The Oregon Coast is rugged, beautiful and often uncrowded. This bluff-top out-and-back hike starts and ends in Sunset Bay State Park and follows a section of the Oregon Coast Trail south to the Simpson Reef Overlook. Along the way there are opportunities for short side trips down to hidden coves and beaches, as well as the manicured gardens at Shore Acres State Park. It is a great taste of the Oregon coast, with a side helping of history.
Getting to the Trailhead
We were car camping at Sunset Bay State Park, and started our hike right from the campground. If you’re driving to the trailhead, you can park in the lot near the grassy area at the south end of the beach. The trailhead is about 13 miles from Coos Bay and takes about 25 minutes to drive.
From Coos Bay, head north on 101, then turn left on Newmark St (OR 540). As you approach the waterfront, Newmark turns left on Empire (still OR 540). You’ll stay on this (it becomes the Cape Arrago Highway) for almost eight miles, traveling through Barview, across the bridge and through Charleston and eventually reaching Sunset Bay State Park. Get turn-by-turn directions via Google Maps.
Hiking from Sunset Bay to Simpson Reef Overlook
This trail generally follows along the coast along the bluff, sometimes ducking into the forest. Look for the trailhead at the south end of the park. It starts by climbing up the bluff. As with much of the Oregon Coast, it can be frequently wet and slick depending on the weather. It’s definitely lush and green. We spied blackberries, deer fern and wintergreen along the trail.
Just before the two mile mark, we reached a spur trail that headed down to a cove. At low tide, it was a great area for exploring. The fog cloaked the beach in mystery.
Climbing back to the main trail, we continue south. Another 1/2 mile and we veered right at the trail junction, heading to the bluff-top trail through Shore Acres State Park.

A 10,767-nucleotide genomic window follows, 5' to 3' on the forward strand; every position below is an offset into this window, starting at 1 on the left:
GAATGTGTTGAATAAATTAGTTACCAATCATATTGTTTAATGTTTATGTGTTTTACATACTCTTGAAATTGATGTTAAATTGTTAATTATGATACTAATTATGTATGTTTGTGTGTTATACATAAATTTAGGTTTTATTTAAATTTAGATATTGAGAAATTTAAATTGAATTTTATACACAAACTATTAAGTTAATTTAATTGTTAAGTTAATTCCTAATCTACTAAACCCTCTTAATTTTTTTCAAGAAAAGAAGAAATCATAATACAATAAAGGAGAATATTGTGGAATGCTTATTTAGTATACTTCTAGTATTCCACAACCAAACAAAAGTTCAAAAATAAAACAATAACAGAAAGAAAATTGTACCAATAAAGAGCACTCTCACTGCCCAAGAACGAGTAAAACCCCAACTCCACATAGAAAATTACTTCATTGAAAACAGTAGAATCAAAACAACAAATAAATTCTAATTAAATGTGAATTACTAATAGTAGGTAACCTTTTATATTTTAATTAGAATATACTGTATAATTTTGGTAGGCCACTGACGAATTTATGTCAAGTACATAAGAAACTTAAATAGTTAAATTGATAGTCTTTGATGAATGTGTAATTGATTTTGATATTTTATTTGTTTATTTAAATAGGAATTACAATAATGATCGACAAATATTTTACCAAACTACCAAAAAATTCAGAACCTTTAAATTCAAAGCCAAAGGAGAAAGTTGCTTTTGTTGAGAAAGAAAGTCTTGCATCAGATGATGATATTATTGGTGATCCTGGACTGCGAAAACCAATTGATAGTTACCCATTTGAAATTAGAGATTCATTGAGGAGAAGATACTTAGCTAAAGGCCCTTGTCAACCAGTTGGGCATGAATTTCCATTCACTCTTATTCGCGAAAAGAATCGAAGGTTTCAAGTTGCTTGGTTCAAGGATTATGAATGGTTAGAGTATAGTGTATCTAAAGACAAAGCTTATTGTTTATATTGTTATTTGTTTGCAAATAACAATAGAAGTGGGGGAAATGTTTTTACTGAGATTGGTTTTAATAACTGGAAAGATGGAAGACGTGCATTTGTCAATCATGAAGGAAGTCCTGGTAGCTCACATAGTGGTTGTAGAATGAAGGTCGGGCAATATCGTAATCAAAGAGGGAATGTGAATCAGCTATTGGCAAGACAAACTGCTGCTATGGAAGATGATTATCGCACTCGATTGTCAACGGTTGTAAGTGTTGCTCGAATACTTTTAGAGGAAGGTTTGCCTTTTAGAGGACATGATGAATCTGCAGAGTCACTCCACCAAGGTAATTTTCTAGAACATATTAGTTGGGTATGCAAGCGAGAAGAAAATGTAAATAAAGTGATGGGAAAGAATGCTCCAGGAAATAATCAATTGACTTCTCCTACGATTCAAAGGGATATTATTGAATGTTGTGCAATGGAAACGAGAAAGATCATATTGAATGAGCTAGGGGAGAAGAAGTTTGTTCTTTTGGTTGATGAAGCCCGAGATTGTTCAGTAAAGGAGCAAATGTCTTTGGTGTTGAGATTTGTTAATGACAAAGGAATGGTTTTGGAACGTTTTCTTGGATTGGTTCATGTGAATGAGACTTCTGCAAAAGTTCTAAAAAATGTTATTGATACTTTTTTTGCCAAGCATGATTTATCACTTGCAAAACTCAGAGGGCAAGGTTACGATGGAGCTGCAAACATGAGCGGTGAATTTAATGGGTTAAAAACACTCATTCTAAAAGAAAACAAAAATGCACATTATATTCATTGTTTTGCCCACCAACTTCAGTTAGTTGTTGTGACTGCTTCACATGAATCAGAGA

Shore Acres State Park was at one time the estate of a timber magnate, and some of the original buildings and the arboretum are still maintained. Dogs are not allowed in the park, except when passing through on the Oregon Coast Trail on leash. The extensive botanical gardens are not covered in this guide, but are definitely worth a visit while you are in the area.
Once you’ve passed the walled gardens, you soon reach the lovely Simpson Beach. While most of the coast is rocky with tide pools, this sandy beach is relatively well-protected and surprisingly quiet. We were the only ones there, probably because it’s a hike to get here.
Continuing south on the trail, you wander the coastal bluff until finally converging with the road at Simpson Reef Overlook. It’s very likely you’ll see other people who drove to this point to walk around and look.
The reef itself extends into the Pacific Ocean quite far, and is teeming with seals, sea lions and other wildlife. Binoculars or a telephoto lens would be helpful here, though you can hear their barking from a distance.
This was our turnaround point. After reading about the reef and ogling the wildlife, we turned around and started back on the trail. There are some options in the network of trails along the coast, and we opted to stick closer to the road for a more direct route back to the trailhead and eventually camp.
The trail back was still beautiful, and we encountered artifacts from the days when Shore Acres was an estate — like the gate posts to one of the old entrances.
John Muir was said to despise the word “hiking” as it sounded all too serious and driven. He much preferred the term “sauntering.” Though we logged nearly nine miles on this trail, it was more of a saunter than a hike, best enjoyed at a leisurely pace with plenty of exploration and just enjoying the scenery of this beautiful coast.
Simpson Reef Trail Map & Elevation Profile
- Sunset Bay State Park – official website
- Shore Acres State Park – official website
- No water is available on the trail. Be prepared to carry what you need.
- Bring shoes that will give you some traction in slick wet sections of the trail, and a rain jacket just-in-case.
- The trail is not always well signed, but the area is well defined. With the coast on one side and the road on the other.
- We did not have cell service for most of the hike.
Originally hiked July 29, 2021 with Joan and our two labradoodles, Lucy and Farley.